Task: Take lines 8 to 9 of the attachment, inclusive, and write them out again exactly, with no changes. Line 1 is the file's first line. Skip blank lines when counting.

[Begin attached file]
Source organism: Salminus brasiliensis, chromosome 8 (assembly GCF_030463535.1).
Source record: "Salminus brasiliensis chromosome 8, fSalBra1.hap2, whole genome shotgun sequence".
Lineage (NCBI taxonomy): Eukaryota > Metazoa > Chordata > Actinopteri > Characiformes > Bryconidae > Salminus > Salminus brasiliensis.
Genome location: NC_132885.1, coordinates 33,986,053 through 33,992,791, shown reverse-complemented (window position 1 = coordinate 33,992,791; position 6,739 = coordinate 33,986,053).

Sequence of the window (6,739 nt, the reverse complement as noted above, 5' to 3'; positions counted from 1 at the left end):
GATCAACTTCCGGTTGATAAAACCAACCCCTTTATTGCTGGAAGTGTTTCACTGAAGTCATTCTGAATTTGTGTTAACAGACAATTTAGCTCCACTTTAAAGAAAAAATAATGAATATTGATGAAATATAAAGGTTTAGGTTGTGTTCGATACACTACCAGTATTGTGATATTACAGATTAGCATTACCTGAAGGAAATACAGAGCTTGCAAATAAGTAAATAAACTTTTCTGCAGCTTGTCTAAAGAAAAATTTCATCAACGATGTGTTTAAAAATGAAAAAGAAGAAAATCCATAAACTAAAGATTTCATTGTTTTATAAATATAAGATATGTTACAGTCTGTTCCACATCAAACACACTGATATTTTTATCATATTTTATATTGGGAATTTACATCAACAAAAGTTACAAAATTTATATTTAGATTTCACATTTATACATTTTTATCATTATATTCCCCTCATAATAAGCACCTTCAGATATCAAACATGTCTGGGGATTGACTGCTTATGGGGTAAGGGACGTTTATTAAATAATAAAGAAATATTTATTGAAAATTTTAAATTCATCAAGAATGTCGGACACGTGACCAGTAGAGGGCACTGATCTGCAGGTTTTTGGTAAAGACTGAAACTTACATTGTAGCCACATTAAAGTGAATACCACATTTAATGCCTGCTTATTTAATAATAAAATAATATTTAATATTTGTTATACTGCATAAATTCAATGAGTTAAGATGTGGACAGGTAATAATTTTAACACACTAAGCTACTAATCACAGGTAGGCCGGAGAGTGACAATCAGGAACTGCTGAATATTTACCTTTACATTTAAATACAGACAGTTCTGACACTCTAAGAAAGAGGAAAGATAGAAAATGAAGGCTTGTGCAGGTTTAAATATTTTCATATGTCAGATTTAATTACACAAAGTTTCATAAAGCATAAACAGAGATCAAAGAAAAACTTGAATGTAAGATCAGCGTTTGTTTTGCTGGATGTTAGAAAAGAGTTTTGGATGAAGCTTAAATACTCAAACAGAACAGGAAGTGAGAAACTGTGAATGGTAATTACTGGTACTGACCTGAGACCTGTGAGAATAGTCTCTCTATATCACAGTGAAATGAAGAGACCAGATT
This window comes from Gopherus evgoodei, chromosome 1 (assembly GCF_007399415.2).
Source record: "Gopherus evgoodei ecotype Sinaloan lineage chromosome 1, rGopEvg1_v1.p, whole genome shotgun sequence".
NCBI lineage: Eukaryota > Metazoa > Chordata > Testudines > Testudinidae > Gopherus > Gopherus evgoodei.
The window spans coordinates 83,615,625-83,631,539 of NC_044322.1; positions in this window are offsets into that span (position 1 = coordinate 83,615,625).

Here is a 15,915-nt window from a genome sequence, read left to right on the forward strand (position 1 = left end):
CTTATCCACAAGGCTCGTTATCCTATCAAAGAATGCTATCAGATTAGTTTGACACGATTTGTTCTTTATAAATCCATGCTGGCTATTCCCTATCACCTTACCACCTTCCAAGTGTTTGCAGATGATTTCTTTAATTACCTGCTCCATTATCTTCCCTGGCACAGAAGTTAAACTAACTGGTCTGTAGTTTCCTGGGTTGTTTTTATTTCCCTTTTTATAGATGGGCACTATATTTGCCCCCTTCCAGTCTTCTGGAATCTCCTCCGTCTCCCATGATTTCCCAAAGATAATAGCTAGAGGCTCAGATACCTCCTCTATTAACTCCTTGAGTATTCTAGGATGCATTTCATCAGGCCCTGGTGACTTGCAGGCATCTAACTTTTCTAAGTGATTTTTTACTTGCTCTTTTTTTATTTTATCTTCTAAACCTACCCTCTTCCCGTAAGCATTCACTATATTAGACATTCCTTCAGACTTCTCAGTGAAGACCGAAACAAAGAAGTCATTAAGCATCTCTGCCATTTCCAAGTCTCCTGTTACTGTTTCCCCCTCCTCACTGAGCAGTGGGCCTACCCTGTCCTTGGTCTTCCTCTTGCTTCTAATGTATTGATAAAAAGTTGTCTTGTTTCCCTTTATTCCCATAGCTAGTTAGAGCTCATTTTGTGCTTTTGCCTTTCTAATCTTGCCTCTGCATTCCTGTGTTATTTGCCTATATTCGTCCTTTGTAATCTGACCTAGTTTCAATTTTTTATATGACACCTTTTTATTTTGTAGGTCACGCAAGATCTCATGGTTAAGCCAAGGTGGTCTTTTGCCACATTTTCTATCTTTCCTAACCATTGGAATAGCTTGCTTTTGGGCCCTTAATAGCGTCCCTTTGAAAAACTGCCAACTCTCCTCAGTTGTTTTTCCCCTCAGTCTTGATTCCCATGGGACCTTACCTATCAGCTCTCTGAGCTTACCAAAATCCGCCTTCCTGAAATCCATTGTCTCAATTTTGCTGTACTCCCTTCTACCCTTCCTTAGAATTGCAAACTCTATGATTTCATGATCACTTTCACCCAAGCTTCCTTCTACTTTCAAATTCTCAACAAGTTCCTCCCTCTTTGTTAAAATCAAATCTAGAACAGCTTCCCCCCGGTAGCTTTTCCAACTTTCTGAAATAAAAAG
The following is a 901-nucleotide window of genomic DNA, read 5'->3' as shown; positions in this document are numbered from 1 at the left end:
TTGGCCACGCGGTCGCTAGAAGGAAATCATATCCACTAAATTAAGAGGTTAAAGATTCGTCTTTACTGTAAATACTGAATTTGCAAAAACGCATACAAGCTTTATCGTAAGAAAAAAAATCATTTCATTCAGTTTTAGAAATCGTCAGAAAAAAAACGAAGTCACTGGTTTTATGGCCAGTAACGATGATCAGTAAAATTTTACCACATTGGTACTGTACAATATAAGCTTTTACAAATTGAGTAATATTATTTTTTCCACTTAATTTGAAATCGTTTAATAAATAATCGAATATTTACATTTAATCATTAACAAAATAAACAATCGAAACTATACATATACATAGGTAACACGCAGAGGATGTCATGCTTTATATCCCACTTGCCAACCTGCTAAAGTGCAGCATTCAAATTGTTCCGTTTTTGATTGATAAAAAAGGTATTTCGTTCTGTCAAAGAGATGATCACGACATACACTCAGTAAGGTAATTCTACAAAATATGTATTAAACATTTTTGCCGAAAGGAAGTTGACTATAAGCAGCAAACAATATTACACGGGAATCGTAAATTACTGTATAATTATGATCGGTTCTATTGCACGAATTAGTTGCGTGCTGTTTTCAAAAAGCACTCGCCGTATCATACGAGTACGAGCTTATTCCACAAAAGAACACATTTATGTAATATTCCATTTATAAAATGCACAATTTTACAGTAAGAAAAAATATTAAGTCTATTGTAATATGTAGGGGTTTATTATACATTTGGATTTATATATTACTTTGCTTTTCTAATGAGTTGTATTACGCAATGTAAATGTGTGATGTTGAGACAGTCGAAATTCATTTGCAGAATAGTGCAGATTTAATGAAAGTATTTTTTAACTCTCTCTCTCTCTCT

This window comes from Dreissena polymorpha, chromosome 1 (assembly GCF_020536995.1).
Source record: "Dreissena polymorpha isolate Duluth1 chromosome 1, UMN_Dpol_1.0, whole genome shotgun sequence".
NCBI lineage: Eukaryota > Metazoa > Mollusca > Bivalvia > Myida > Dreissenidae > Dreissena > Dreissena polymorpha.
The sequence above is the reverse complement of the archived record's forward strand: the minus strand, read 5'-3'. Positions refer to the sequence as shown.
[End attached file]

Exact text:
Source record: "Gopherus evgoodei ecotype Sinaloan lineage chromosome 1, rGopEvg1_v1.p, whole genome shotgun sequence".
NCBI lineage: Eukaryota > Metazoa > Chordata > Testudines > Testudinidae > Gopherus > Gopherus evgoodei.